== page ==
What are the Brexit implications for students, teachers and schools?
I found the messages shared by the media to be damaging and difficult for any ordinary person to access and make an informed decision. Instead, most of us had to rely on our needs and values and what we felt was the right thing to do. The 52%-48% split clearly shows cities, rural regions and other demographics such as age, indicative of a division across the country
To be honest, I was undecided for much of the EU referendum campaign. This was largely due to the fact that the benefits of being in/out of the EU were not at the forefront of our thoughts long before this election took place. I spent much of the campaign researching the facts and discovering what the EU had given me as an individual, an employee and as a family.
The morning after …
On Friday 24th June when I woke, I had a mixture of emotions. How was this process for you? Even though they were not entitled to vote, what did your students say to you in your classroom that morning Britain decided to cut its ties with Europe?
I’m still filtering through my thoughts now, as likely are the rest of the nation.
Since joining the EU in 1973, the year I was born in West Scotland, I have been living within The Single European Act (1987) to create an internal market; “an area without frontiers in which the free movement of goods and persons, services and capital is ensured.” In 1991, the Euro currency was formed before the European Union was established in 1993, the year I started training to be a teacher at university. In 2000, the morning of the new millennium, I remember being on the streets of Rome as ‘waiters laughed off the dilemma’ to convert simple items on the menu, from Lira into Euro cambiamento.
Being a Scot, having lived in London for the past 24 years, from 5am onwards I watched as the EU referendum results unfolded and soon after analysed the Leave/Remain map.
The streets of Westminster:
Later in the morning, standing outside my school in North Westminster, I heard David Cameron had resigned as I stood on the pavement to welcome our new year 6s and their parents to mark the beginning of their new academic year. It was their induction day at secondary school. As I welcomed parents, it was eye-opening to hear Nigel Farage declare ‘independence day’ for the UK ‘without a bullet being fired‘. Shame on that man!
It was re-assuring to hear students declare, “I’d never take a day off school for this man.”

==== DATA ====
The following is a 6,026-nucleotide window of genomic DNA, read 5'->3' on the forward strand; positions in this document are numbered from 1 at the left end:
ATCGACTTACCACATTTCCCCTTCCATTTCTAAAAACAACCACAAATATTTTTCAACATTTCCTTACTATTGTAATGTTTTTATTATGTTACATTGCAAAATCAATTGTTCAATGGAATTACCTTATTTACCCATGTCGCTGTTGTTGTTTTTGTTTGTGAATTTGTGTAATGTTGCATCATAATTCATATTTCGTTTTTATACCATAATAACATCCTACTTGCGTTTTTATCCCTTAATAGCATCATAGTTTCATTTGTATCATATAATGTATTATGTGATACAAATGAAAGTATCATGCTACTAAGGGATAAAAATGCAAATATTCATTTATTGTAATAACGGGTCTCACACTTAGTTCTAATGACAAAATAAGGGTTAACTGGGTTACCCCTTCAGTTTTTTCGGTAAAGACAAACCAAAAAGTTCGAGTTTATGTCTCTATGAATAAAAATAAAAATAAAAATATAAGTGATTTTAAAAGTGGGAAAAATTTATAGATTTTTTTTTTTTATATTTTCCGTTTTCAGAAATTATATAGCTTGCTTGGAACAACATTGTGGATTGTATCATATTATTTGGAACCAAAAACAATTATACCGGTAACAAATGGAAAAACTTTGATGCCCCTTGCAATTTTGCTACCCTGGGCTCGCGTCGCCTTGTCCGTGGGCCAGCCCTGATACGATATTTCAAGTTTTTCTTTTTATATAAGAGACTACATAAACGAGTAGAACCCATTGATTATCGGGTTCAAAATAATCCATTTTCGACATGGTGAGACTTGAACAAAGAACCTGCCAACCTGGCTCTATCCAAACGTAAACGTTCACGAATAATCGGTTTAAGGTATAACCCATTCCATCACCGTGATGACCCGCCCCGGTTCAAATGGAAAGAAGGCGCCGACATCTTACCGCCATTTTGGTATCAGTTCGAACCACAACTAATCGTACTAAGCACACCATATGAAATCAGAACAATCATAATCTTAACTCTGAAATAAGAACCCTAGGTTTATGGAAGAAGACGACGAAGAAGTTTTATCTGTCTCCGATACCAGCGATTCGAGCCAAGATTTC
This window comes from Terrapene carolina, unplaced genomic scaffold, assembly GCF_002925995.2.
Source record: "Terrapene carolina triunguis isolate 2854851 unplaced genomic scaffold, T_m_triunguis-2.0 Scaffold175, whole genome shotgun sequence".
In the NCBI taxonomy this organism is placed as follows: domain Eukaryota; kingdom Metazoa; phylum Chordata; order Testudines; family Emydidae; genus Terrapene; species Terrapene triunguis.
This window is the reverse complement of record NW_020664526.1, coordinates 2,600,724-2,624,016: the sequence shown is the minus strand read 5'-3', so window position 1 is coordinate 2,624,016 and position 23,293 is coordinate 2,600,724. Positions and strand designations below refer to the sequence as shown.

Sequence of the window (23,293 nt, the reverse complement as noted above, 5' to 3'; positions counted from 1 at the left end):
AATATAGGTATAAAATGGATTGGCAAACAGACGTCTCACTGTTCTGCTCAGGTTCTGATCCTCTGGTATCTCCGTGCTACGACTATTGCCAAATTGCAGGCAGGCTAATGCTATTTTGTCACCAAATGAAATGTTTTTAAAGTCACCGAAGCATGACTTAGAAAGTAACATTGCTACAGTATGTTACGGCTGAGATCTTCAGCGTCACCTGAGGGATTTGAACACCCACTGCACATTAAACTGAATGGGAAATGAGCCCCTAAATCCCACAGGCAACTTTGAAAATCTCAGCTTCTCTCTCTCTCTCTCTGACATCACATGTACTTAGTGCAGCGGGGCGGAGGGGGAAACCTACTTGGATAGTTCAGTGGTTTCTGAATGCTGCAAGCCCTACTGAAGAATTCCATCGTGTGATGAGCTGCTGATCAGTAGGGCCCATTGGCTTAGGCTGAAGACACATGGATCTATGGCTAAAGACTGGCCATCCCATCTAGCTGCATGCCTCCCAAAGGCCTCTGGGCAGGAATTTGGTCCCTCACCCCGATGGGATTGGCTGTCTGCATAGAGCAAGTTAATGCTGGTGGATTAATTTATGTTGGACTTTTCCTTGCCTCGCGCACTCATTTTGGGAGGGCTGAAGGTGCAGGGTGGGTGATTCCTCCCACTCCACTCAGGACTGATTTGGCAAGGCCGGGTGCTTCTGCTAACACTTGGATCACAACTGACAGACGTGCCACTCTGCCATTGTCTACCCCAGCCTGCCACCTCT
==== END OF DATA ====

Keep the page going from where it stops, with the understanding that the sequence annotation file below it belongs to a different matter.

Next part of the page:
As I stood on the street, I took a step back to look at the faces of the people I was smiling and talking to. Parents, colleagues and children of my community. On the surface, we talk differently, we look different and in some cases, dress very differently too. But deep within, we are all the same. We are men and women: we want the best for ourselves, our families and our community.
In those fleeting moments of thought, I remembered my childhood days living in all 4 corners of Britain, in sea-ports, villages and large cities where diversity was little or non-existent, or in some case lazy racism was still part of the vocabulary. (*this is 20+ years ago)
Living and working in London has given me the opportunity to eradicate my own stereotypes, to work on the front-line educating children who are our future. On Friday 26th June after school, as I sat in ‘late detention’ with a handful of children who had not followed school rules, a 14-year old girl said to me:
Sir, I’m from Germany. Will I be deported?”
For the past few years, there has been a huge push for teachers to promote British Values as part of the Teachers’ Standards and their working responsibility to embrace diversity and educate the children of this country.
What would you say to this child? It seems as if our work as teachers has been undone and we need to start all over again.
Image: DfE, Teachers’ Standards
‘Fundamental British values’ is taken from the definition of extremism as articulated in the new Prevent Strategy, which was launched in June 2011. It includes ‘democracy, the rule of law, individual liberty and mutual respect and tolerance of different faiths and beliefs’
Even though we and our students may (or not) be in shock about the decision, we have a duty to teach them all about the implications of a future – none of us know – will be for Britain. This includes something simple as a child’s future.
As John Howson says, “I will continue to fight to ensure that Britain continues as an outward-looking, tolerant and liberal society where Human Rights remain important. Education plays a large part in achieving this goal and it must be protected in any of the possible hard times ahead.”